Because this cake calls for buttermilk, omitting the eggs and replacing it with the flaxseed mixture will actually work quite well since the acid in the buttermilk will help with the leavening you lose from the eggs.

5. The Buttermilk:  This mom needed to avoid dairy so I chose to make a nondairy buttermilk. I used flax milk but you can use any type you prefer like soy or rice or almond or coconut milk.

To make your own buttermilk, simply mix your “milk” with one tablespoon of an acid per cup of milk. For the acid I prefer to use either lemon juice or white or apple cider vinegar. Mix the lemon juice or vinegar with the milk and let it sit for about five minutes to thicken before using it in your recipe.

6. The Sodium:  Since I always try to reduce salt use, I cut the salt in half and decided to add some other spices instead like cinnamon, nutmeg and ginger; and because I added the spices, I decreased the vanilla to 1 teaspoon, but you can even omit it altogether if you like.

7. The Bananas: Since the recipe called for bananas by amount, I decided to change it to a measurement. If you simply say 2 to 3 bananas, the question becomes, “What size banana?” and the size is important because your entire recipe can be messed up if they meant two to three small bananas versus the larger sized ones you normally find at the store.

Working off my knowledge of most banana recipes, I figured about two cups of ripe mashed bananas would be good for the recipe. This worked out to 5 5 inch in length bananas.

8. The Additions:  Banana cake is not actually a favorite for two of my three children, so I decided that if I was going to make this, I would need to liven it up a bit. To do so, I chose to add some allergy friendly chocolate chips, but I didn’t want to have actual chips affecting the texture of the banana cake. So, I put the chocolate chunks into my food processor and processed them into pieces smaller than mini chips but not quite ground up, which I mixed into the flour mixture. The result was quite tasty.

9. The Topping: The original recipe simply said to frost with a cream cheese frosting, but my children aren’t fond of cream cheese frosting. Instead, I used a chocolate frosting recipe from Elana’s Pantry (www.elanaspantry.com) to top the cake instead. Since I had put the chocolate pieces into the cake, I figured chocolate frosting would top the cake well.

10. The Final Recipe:  Banana Sheet Cake

Ingredients:

5 cups Authentic Food Multi-Flour Gluten Free Blend (whisked well)

2 1/4 tsp baking soda

1/2 tsp salt

2 tsp ground cinnamon

1 tsp ground ginger

1/2 tsp ground nutmeg

10 oz Enjoy Life chocolate chunks, processed smaller in food processor

2 cups ripe, mashed bananas (about 5 five inch bananas)

1 1/3 cup flax milk mixed with 1 tbsp plus 1 tsp lemon juice

1/2 cup Mediterranean Oil Blend (olive, grapeseed and canola)

1 cup liquid egg whites

1 1/4 cup Agave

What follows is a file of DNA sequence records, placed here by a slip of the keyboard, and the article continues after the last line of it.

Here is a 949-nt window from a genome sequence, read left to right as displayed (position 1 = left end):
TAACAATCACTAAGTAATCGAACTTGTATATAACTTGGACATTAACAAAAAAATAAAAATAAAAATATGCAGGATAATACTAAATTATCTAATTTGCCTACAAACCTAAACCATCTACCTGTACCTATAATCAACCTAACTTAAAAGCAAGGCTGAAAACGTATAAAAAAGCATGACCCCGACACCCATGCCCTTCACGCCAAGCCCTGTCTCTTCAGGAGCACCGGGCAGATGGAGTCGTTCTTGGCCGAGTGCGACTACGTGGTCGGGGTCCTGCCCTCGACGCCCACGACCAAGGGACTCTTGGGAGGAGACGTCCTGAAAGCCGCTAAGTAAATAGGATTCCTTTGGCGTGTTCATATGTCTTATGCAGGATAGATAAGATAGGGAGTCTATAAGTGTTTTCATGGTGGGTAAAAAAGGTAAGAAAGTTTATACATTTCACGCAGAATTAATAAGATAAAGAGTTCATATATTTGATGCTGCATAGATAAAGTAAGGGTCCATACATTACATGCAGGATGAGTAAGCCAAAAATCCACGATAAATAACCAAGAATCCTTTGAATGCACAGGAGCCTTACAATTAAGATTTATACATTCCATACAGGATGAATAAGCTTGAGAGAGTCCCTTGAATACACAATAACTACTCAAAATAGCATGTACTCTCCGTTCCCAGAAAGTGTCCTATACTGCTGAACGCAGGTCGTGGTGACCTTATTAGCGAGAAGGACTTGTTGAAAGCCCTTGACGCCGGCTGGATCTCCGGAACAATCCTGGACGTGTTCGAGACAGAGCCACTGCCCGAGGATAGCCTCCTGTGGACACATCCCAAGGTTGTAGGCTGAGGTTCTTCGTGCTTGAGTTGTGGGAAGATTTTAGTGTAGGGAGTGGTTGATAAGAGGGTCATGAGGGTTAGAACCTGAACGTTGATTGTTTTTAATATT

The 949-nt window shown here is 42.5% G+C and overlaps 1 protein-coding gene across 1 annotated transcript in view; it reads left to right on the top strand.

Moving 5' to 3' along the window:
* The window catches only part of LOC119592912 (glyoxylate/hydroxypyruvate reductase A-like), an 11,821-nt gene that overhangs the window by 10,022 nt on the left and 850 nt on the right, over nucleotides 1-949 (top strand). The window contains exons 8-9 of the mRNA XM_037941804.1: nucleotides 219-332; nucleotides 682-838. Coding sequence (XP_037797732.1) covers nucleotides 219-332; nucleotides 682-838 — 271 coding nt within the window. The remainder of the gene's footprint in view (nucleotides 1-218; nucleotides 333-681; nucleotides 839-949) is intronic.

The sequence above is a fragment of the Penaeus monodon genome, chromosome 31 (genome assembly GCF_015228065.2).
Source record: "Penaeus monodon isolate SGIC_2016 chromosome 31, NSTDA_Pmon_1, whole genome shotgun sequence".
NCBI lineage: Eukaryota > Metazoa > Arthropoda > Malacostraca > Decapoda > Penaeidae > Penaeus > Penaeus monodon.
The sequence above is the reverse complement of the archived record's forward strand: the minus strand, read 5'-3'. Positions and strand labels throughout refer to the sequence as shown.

1 tsp gluten free vanilla

Baking Instructions:

1. Preheat the oven to 350 degrees. Line a 11 x 15 pan with parchment paper. Set aside.

2. Mix the flour, baking soda, salt, cinnamon, ginger and nutmeg well. Combine the processed chocolate pieces with the flour mixture.

3. Mix the mashed bananas, flax milk, oil, egg whites, Agave, and vanilla together.

4. Mix the dry ingredients slowly into the wet ingredients until they’re combined. Give the batter a quick stirring for about 30 seconds to make sure everything is well mixed.

5. Carefully spread the batter into the pan and bake for about 35-40 minutes. The cake will be puffed and golden when it’s done and a toothpick inserted in the center will come out clean.

NOTE: Because of the Agave, the cake may brown more quickly than you’d like. About halfway through the cooking time, you can always place a piece of foil or parchment paper lightly across the top to prevent darkening of the cake.

6. Cool the cake completely in the pan on a wire cooling rack. When cooled frost with your favorite frosting.

 

 

 

 

 

To Grease or Not to Grease: Thinking about the Question

website grease

The forest floor was a mess!

Broken branches littered the ground.  Sapling undergrowth surrounded mossy stumps.  Trees leaned against one another, their branches fighting for the sun’s rays.  Vines encircled tree trunks and ran away onto the ground below.  Tiny wildflowers grew in, under, and around whatever it could, and years of layered dead leaves blanketed everything.

Being a city gal, when my husband told me were going to visit the family forest, I pictured straight trees standing tall in neat rows with large spaces of manicured grass in between.  Imagine my surprise to discover, instead, nature’s version of an unkempt house.

Current Thinking about Trees

Few folks these days think much about forestry.  If we think about trees, we think about wasting trees by using too much paper.  Air dryers in the bathrooms proclaim that we’re protecting trees if we use them.  Schools and businesses send everything electronically so we can save trees.  Children are taught to recycle paper to prevent the killing of trees.